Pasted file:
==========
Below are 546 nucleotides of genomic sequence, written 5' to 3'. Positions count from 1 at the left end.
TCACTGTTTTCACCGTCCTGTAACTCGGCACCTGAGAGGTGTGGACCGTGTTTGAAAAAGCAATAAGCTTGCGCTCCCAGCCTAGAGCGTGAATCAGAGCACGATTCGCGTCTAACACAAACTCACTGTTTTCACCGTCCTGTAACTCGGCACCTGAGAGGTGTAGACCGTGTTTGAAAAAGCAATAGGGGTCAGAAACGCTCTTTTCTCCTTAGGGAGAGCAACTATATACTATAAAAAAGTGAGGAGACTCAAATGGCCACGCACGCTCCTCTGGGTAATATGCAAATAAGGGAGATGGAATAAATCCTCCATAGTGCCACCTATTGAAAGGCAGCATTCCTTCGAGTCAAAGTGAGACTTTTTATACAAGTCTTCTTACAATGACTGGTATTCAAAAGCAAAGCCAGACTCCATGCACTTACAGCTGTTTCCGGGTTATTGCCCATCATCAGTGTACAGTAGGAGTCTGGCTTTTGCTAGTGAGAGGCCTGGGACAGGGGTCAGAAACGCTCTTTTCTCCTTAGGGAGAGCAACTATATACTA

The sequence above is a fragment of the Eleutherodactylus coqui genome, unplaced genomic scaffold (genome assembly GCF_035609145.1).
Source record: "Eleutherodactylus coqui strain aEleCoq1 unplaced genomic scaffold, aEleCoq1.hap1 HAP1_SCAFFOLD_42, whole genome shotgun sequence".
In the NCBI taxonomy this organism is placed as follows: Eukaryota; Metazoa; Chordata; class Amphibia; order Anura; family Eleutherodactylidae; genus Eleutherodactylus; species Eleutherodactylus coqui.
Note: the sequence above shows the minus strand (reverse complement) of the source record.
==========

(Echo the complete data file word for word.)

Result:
Below are 546 nucleotides of genomic sequence, written 5' to 3'. Positions count from 1 at the left end.
TCACTGTTTTCACCGTCCTGTAACTCGGCACCTGAGAGGTGTGGACCGTGTTTGAAAAAGCAATAAGCTTGCGCTCCCAGCCTAGAGCGTGAATCAGAGCACGATTCGCGTCTAACACAAACTCACTGTTTTCACCGTCCTGTAACTCGGCACCTGAGAGGTGTAGACCGTGTTTGAAAAAGCAATAGGGGTCAGAAACGCTCTTTTCTCCTTAGGGAGAGCAACTATATACTATAAAAAAGTGAGGAGACTCAAATGGCCACGCACGCTCCTCTGGGTAATATGCAAATAAGGGAGATGGAATAAATCCTCCATAGTGCCACCTATTGAAAGGCAGCATTCCTTCGAGTCAAAGTGAGACTTTTTATACAAGTCTTCTTACAATGACTGGTATTCAAAAGCAAAGCCAGACTCCATGCACTTACAGCTGTTTCCGGGTTATTGCCCATCATCAGTGTACAGTAGGAGTCTGGCTTTTGCTAGTGAGAGGCCTGGGACAGGGGTCAGAAACGCTCTTTTCTCCTTAGGGAGAGCAACTATATACTA

The sequence above is a fragment of the Eleutherodactylus coqui genome, unplaced genomic scaffold (genome assembly GCF_035609145.1).
Source record: "Eleutherodactylus coqui strain aEleCoq1 unplaced genomic scaffold, aEleCoq1.hap1 HAP1_SCAFFOLD_42, whole genome shotgun sequence".
In the NCBI taxonomy this organism is placed as follows: Eukaryota; Metazoa; Chordata; class Amphibia; order Anura; family Eleutherodactylidae; genus Eleutherodactylus; species Eleutherodactylus coqui.
Note: the sequence above shows the minus strand (reverse complement) of the source record.